Ping Jiang Lu is not just any typical canal-side street. While on the west side, the buildings are utilitarian and a real community lives there, the east side is now filled with cafes, restaurants, and tourist shops.

The Lingering Garden also has rock formations to mimick artificial mountains, but on a much smaller scale than Lionís Grove.

The Blue Wave Pavilion is the oldest existing garden in the city, dating back to the Song Dynasty some 900 years ago.

Turkey

Dardannes

I wanted autumn sunshine and I got it in Turkey. About a third of the country's population lives around the Aegean Sea. With lovely beaches and beautiful sea views, there is plenty of natural beauty to explore. Perhaps it's a good thing no big highways cross this area, but the downside is the journey from Istanbul to Gelibolu would take over 4 hours.

As we await the next ferry, this street vendor was already advertising his wares.

Canakkale sits at the narrowest part of the Dardanelles. It has a lovely waterfront, which includes a prop from the movie "Troy".

Troy

During the Trojan War, the Greeks hid in large horse statues like the one pictured and the tactic helped them successfully defeat the Trojans.

Pergamon

Pergamon became a major trading and cultural centre after conquest by Alexander the Great in 333 BC. It continued to prosper under Roman rule. Today's ruins are spread across the hillside, which commands a panoramic view of the area.

The altar in this now-empty site was removed (plundered) by the Germans and moved to Berlin, where it is now on display at the Pergamon Museum.

As I clumsily descended down the theatre's steep steps, I couldn't imagine how the people that actually used this place could do it.

Kusadasi

Further south, Kusadasi is a popular Aegean cruise port. I lived uphill away from the water, so got a very nice good morning view.

Ephesus

Ephesus dates from the 4th century BC. Although landlocked today, it was a major Aegean port during Roman times, and what is left today shows just how prosperous the city was in those days. Expecting a major rush from the cruise ships, we arrived bright and early, only to find plenty of others also devised the same strategy.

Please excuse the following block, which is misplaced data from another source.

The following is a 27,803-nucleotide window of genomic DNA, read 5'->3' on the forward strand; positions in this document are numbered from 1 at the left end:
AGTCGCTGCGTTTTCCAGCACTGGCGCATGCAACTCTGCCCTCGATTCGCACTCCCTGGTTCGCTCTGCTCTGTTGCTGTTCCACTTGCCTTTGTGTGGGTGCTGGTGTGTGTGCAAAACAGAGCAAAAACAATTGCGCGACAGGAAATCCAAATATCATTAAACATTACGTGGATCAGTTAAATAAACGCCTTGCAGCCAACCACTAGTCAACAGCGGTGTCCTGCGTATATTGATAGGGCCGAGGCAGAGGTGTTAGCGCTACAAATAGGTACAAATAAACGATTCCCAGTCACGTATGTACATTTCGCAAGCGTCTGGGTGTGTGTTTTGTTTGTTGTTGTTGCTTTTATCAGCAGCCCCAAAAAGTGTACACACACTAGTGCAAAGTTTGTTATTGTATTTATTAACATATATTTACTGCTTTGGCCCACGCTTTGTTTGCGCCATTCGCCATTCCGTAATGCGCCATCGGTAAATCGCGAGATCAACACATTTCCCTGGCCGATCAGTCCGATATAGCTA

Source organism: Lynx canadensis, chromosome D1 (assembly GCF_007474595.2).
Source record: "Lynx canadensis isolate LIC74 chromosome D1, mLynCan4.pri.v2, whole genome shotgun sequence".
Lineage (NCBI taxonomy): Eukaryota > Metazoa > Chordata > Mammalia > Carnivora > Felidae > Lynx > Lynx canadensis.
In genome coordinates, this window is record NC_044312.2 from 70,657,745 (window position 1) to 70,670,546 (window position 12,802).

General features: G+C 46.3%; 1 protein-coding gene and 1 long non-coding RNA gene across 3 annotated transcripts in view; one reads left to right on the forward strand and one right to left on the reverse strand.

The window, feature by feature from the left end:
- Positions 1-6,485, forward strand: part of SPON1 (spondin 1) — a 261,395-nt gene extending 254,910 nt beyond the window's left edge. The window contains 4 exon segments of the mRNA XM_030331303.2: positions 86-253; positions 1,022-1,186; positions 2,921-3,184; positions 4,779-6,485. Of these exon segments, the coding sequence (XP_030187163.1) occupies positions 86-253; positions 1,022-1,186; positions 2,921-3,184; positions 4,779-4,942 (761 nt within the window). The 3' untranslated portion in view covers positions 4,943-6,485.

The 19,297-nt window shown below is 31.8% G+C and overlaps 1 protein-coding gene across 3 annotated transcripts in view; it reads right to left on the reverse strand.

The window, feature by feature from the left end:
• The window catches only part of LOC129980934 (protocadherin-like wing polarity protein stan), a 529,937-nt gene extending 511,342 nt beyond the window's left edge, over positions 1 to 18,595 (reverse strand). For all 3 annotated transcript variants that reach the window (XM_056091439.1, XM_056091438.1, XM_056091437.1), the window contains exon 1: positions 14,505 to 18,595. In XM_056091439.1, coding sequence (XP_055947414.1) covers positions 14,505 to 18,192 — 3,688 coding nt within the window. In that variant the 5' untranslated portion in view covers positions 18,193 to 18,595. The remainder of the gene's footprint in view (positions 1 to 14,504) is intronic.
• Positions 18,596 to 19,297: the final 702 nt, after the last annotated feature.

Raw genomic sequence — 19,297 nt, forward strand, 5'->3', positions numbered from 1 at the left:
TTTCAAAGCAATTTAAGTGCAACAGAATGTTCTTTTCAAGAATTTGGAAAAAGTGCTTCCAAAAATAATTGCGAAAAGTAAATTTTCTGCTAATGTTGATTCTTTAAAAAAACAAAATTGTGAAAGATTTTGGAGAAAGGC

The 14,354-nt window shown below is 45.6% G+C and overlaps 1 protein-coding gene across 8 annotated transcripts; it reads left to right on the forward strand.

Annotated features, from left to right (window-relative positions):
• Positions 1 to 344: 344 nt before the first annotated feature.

Pamukkale

Deposits of calcium carbonate from the hot springs continue to give Pamukkale a white coating today. Over time, they have formed various terraces along the cliffside, where bathers now enjoy the therapeutic waters freely. However, tourist developments since the 1980's have greatly damaged the site and the water flow has slowed to a trickle.

Cappadocia

After a long 10-hour bus ride, we finally made it to Cappadocia! Luckily, the wifi on the bus was fast and stable. Could not have survived without it!

The rock formations' clustering amidst a mountainous landscape is a strange and bewildering sight.

People actually lived and hid in some of these weird-faced rocks.

The highlight of any Cappadocia trip would be the hot air balloon ride during sunrise. The 4:30am morning call was quite intense, but at least hundreds of others were suffering with me.

Ankara

About 100km south of Ankara is Lake Tuz, a saline lake covering some 1500 square km. It's very hard to find traces of water as a heavy layer of salt covers the top, making it possible for visitors to even walk on the lake.

Ataturk's Mausoleum was built between 1944 and 1953. Not only is this the resting place for Turkey's first president, it houses a museum of his personal artifacts, including vintage cars and gifts from visiting heads of state.

Istanbul

Being the western end of the Silk Road, Constantinople served as a bridge between the East and the West. Its glorious history has left behind numerous relics to explore appreciate. Today's Istanbul has lots of sights to offer, and filled up 3 days quite nicely.

The Blue Mosque is actually not blue on the outside. The name comes from the blue Iznik tiles, which reflect natural light in a bluish tone.

Ayasofya dates from the 6th century and was converted from church to mosque in the 15th century. It's quite interesting to see both Christian and Muslim aspects mixed together.

The Basilica Cistern is a huge underground reservoir dating from the 6th century. It was forgotten until a Frenchman rediscovered it in the 16th century. Designed to store enough water for the Great Palace, the cistern is supported by 336 columns.

A nostalgic tram line runs along the Istiklal Caddesi, although it's more for tourists and is a recent creation. I didn't expect this line to be fairly new actually.

There are a lot of interesting markets that line among the street. This antique store has a bond of yesteryear. Tear a coupon to receive the cash.